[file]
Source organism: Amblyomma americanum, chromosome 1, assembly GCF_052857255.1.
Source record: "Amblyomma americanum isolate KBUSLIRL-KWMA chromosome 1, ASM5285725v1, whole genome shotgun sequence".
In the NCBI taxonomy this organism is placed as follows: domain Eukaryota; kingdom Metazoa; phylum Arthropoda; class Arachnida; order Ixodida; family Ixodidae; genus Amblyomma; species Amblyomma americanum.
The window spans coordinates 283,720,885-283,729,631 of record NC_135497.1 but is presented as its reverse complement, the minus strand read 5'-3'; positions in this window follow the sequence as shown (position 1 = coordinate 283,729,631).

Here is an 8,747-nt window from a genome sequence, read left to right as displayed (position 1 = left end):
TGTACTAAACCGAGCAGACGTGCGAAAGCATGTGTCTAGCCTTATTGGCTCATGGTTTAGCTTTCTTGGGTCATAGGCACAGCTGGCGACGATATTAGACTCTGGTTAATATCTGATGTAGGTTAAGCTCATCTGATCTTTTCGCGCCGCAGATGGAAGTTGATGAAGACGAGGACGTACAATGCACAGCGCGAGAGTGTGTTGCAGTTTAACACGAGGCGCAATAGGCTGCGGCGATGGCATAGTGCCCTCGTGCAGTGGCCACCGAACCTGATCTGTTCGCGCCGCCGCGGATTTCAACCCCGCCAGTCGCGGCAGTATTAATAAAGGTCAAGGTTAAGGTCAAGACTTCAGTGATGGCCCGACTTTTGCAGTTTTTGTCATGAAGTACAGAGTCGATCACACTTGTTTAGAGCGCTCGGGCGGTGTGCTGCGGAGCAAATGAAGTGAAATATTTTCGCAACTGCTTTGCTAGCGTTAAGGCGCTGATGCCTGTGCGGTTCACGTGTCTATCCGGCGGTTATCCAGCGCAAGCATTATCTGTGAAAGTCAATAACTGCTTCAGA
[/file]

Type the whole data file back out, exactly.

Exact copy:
Source organism: Amblyomma americanum, chromosome 1, assembly GCF_052857255.1.
Source record: "Amblyomma americanum isolate KBUSLIRL-KWMA chromosome 1, ASM5285725v1, whole genome shotgun sequence".
In the NCBI taxonomy this organism is placed as follows: domain Eukaryota; kingdom Metazoa; phylum Arthropoda; class Arachnida; order Ixodida; family Ixodidae; genus Amblyomma; species Amblyomma americanum.
The window spans coordinates 283,720,885-283,729,631 of record NC_135497.1 but is presented as its reverse complement, the minus strand read 5'-3'; positions in this window follow the sequence as shown (position 1 = coordinate 283,729,631).

Here is an 8,747-nt window from a genome sequence, read left to right as displayed (position 1 = left end):
TGTACTAAACCGAGCAGACGTGCGAAAGCATGTGTCTAGCCTTATTGGCTCATGGTTTAGCTTTCTTGGGTCATAGGCACAGCTGGCGACGATATTAGACTCTGGTTAATATCTGATGTAGGTTAAGCTCATCTGATCTTTTCGCGCCGCAGATGGAAGTTGATGAAGACGAGGACGTACAATGCACAGCGCGAGAGTGTGTTGCAGTTTAACACGAGGCGCAATAGGCTGCGGCGATGGCATAGTGCCCTCGTGCAGTGGCCACCGAACCTGATCTGTTCGCGCCGCCGCGGATTTCAACCCCGCCAGTCGCGGCAGTATTAATAAAGGTCAAGGTTAAGGTCAAGACTTCAGTGATGGCCCGACTTTTGCAGTTTTTGTCATGAAGTACAGAGTCGATCACACTTGTTTAGAGCGCTCGGGCGGTGTGCTGCGGAGCAAATGAAGTGAAATATTTTCGCAACTGCTTTGCTAGCGTTAAGGCGCTGATGCCTGTGCGGTTCACGTGTCTATCCGGCGGTTATCCAGCGCAAGCATTATCTGTGAAAGTCAATAACTGCTTCAGA